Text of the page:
Plasma cells and the chronic nonsuppurative destructive cholangitis of primary biliary cirrhosis

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There has been increased interest in the role of B cells in the pathogenesis of primary biliary cirrhosis (PBC). Although the vast majority of patients with this disease have anti-mitochondrial antibodies, there is no correlation of anti-mitochondrial antibody titer and/or presence with disease severity. Furthermore, in murine models of PBC, it has been suggested that depletion of B cells may exacerbate biliary pathology. To address this issue, we focused on a detailed phenotypic characterization of mononuclear cell infiltrates surrounding the intrahepatic bile ducts of patients with PBC, primary sclerosing cholangitis, autoimmune hepatitis, chronic hepatitis C, and graft-versus-host disease, including CD3, CD4, CD8, CD20, CD38, and immunoglobulin classes, as well as double immunohistochemical staining for CD38 and IgM. Interestingly, CD20 B lymphocytes, which are a precursor of plasma cells, were found in scattered locations or occasionally forming follicle-like aggregations but were not noted at the proximal location of chronic nonsuppurative destructive cholangitis. In contrast, there was a unique and distinct coronal arrangement of CD38 cells around the intrahepatic ducts in PBC but not controls; the majority of such cells were considered plasma cells based on their expression of intracellular immunoglobulins, including IgM and IgG, but not IgA. Patients with PBC who manifest this unique coronal arrangement were those with significantly higher titers of anti-mitochondrial antibodies.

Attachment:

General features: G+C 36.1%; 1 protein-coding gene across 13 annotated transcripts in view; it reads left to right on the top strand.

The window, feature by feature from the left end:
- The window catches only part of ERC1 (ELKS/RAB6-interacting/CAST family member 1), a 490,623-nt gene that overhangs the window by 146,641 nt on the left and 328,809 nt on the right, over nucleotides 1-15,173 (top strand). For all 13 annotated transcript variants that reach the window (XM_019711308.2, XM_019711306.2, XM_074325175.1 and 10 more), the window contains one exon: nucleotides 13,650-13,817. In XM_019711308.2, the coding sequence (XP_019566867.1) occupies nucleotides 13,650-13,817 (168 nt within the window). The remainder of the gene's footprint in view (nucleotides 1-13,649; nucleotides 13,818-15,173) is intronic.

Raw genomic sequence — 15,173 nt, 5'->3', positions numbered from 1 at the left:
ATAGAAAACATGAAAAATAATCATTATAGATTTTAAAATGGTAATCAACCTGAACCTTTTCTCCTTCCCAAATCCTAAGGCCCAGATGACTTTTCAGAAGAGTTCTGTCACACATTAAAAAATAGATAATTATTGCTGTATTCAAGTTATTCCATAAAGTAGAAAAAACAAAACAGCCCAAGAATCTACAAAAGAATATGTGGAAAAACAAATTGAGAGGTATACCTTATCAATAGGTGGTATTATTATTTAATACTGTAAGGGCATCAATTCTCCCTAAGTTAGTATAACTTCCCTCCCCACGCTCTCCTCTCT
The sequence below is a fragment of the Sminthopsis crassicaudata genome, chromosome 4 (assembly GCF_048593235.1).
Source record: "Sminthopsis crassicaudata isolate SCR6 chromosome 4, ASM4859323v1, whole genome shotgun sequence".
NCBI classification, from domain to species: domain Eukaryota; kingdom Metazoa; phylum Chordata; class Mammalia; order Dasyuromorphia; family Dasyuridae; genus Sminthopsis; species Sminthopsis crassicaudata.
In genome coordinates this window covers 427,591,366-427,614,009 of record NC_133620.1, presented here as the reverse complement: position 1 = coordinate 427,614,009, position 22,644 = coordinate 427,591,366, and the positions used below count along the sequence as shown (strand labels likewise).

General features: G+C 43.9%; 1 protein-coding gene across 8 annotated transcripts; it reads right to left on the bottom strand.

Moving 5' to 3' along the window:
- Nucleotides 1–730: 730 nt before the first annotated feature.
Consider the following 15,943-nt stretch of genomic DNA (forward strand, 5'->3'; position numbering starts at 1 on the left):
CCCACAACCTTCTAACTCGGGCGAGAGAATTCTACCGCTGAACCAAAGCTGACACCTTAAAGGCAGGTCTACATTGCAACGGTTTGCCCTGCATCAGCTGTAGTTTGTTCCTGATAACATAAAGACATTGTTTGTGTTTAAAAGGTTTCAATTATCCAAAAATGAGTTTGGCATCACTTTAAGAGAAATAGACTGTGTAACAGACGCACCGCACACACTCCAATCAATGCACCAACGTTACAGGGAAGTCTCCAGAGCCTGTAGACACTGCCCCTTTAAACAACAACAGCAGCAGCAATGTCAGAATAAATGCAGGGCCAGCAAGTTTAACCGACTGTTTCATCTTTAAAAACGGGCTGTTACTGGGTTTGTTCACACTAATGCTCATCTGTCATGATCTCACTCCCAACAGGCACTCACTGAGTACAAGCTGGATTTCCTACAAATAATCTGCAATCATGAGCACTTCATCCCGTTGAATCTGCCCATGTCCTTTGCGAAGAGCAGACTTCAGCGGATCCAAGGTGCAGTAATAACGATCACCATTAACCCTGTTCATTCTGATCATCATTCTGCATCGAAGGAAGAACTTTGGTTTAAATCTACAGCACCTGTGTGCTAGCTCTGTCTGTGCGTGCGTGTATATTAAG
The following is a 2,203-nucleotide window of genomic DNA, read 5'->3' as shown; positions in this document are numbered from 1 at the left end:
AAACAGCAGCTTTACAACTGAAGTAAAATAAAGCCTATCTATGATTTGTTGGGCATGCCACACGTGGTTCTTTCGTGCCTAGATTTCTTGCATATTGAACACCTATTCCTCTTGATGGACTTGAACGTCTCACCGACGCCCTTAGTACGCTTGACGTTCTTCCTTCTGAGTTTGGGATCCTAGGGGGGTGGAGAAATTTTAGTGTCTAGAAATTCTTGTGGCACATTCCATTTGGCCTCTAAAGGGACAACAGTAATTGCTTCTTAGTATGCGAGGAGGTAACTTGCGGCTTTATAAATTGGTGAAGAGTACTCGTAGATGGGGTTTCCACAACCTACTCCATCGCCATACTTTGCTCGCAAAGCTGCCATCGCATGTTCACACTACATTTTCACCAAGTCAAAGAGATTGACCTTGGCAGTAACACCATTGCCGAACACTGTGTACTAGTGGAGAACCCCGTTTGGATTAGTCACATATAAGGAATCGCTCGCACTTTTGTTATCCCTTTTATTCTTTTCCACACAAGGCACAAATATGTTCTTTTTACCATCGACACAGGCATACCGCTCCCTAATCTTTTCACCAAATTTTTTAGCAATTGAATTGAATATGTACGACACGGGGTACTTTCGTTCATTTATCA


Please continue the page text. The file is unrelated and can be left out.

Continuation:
These data collectively suggest a role for plasma cells in the specific destruction of intrahepatic bile ducts in PBC and confirm the increasing interest in plasma cells and autoimmunity.

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